228 total views
Internships are like visits to distant, elderly relatives: you can learn a lot from more experienced people, they can be very rewarding, they involve numerous cups of tea, and they’re ultimately worth it if you get slipped a fiver at the end. Nowadays, it seems that entry level graduate jobs require not just a good degree, but also social media skills that surpass that time you got 15 ‘likes’ on a picture of your mate Dave bollock-naked with a banterous traffic cone hat, the blood of 3 sacrificial virgins, a Nobel prize, MBE, the Lancaster Award and 12 years of relevant work experience.
Internships can be a great way of bolstering your CV, and needn’t involve weeks of buying skinny decaf soya half-shot lattes and filing papers. Websites such as GoThinkBig, TargetConnect and Internwise offer a broad selection of work experience opportunities spanning a range of sectors from media to graphic design to law. As well as the practical skills learnt on the job, you are able to experience working in professional environments and, as many internships are unpaid, you will quickly learn how to budget strategically. In the summer, I spent 7 weeks as an intern in London, writing and uploading content for an online travel market-place. The team was small, friendly and welcoming, and, thankfully for me, making tea for everyone was a shared responsibility. As an unpaid intern living off the arse-end of my student loan in the capital city, I soon learnt that nights out and regular pub visits were off the cards, and sandwiches from Pret a Manger were replaced with limp salads made the night before (a great excuse to buy my first lunchbox since the age of 7). The placement was a fantastic way of establishing some semblance of routine to my summer, with a commute framing my 9-6 working day. I learnt many useful and, dare I say it, ‘transferable’ skills from the actual work, including research, copywriting, public relations with our clients worldwide, and added useful bundles of letters like ‘CMS’ and ‘SEO’ to my vocabulary.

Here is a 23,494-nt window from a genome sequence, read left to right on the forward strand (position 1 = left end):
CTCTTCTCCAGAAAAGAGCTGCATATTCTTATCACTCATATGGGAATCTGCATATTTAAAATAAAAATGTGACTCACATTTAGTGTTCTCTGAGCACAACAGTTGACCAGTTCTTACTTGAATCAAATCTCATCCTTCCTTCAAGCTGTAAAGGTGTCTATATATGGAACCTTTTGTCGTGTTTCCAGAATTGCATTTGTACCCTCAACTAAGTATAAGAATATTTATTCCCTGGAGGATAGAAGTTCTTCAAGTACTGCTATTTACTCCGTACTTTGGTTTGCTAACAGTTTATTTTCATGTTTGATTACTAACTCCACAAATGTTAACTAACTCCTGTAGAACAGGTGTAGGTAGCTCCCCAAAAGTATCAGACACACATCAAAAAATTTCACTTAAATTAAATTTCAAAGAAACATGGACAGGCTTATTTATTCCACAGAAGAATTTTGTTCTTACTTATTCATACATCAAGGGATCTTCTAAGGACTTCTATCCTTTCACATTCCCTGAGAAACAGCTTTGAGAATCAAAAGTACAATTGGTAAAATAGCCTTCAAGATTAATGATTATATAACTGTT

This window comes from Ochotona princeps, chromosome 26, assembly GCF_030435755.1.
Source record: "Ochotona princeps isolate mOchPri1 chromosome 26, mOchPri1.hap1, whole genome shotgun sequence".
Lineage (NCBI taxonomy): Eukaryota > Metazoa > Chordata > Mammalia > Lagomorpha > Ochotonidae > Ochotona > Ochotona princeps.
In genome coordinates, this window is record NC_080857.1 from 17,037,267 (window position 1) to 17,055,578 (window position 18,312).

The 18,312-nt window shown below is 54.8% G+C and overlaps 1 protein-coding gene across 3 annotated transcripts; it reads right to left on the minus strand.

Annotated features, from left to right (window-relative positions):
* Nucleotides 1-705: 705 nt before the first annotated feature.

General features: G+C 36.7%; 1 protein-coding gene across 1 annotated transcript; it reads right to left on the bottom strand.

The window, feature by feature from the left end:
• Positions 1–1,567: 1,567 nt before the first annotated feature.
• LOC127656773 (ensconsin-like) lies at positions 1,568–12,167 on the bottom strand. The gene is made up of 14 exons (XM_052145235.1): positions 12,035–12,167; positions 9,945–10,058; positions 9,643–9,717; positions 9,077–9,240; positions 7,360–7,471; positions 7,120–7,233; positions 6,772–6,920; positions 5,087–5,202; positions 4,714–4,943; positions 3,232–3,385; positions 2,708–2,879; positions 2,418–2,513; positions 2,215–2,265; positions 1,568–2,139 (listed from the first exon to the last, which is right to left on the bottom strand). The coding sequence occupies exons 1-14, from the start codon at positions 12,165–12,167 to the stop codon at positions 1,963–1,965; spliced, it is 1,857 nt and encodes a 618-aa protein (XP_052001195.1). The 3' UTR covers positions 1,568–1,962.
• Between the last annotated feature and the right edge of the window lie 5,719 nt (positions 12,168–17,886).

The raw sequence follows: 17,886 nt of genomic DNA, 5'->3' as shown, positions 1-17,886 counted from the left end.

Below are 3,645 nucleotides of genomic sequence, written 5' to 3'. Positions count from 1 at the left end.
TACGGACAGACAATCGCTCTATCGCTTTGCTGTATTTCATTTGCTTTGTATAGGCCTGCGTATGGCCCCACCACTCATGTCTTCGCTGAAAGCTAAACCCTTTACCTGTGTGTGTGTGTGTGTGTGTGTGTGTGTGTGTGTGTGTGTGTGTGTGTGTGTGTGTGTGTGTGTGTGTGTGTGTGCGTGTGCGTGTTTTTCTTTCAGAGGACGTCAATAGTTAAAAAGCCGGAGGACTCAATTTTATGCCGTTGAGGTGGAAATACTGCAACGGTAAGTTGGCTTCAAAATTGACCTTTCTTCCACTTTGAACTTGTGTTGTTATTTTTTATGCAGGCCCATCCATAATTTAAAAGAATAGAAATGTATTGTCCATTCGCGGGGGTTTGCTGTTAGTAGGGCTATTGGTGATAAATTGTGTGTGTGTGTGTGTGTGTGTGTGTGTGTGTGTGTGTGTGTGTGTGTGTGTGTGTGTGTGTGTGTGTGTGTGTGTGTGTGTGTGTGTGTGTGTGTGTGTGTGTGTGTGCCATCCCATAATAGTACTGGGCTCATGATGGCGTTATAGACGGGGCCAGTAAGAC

Not all internships, however, will provide so much responsibility. It is important to research the companies thoroughly, and to decode the job descriptions. If the description is primarily ‘admin tasks’, you can expect to partake in a fair amount of filing, emailing, coffee runs, etc. This can still enhance your CV, however, particularly with regard to communications and team work. While some people are lucky enough to secure paid work experience, this is unfortunately not the norm, and some companies may be looking for a free assistant/office-bitch, so by all means ask the employers what responsibilities you can expect to be given, or what a typical day may entail. If you have to travel to your placement then it is reasonable for you to expect travel expenses, and many employers will also offer a lunch allowance.
Internships can sometimes end in job opportunities, or at the very least a good reference for future job applications, so make a good impression: brush up on your knowledge of technological acronyms, practice your phone voice, and consider setting that picture of your mate Dave to ‘friends only’.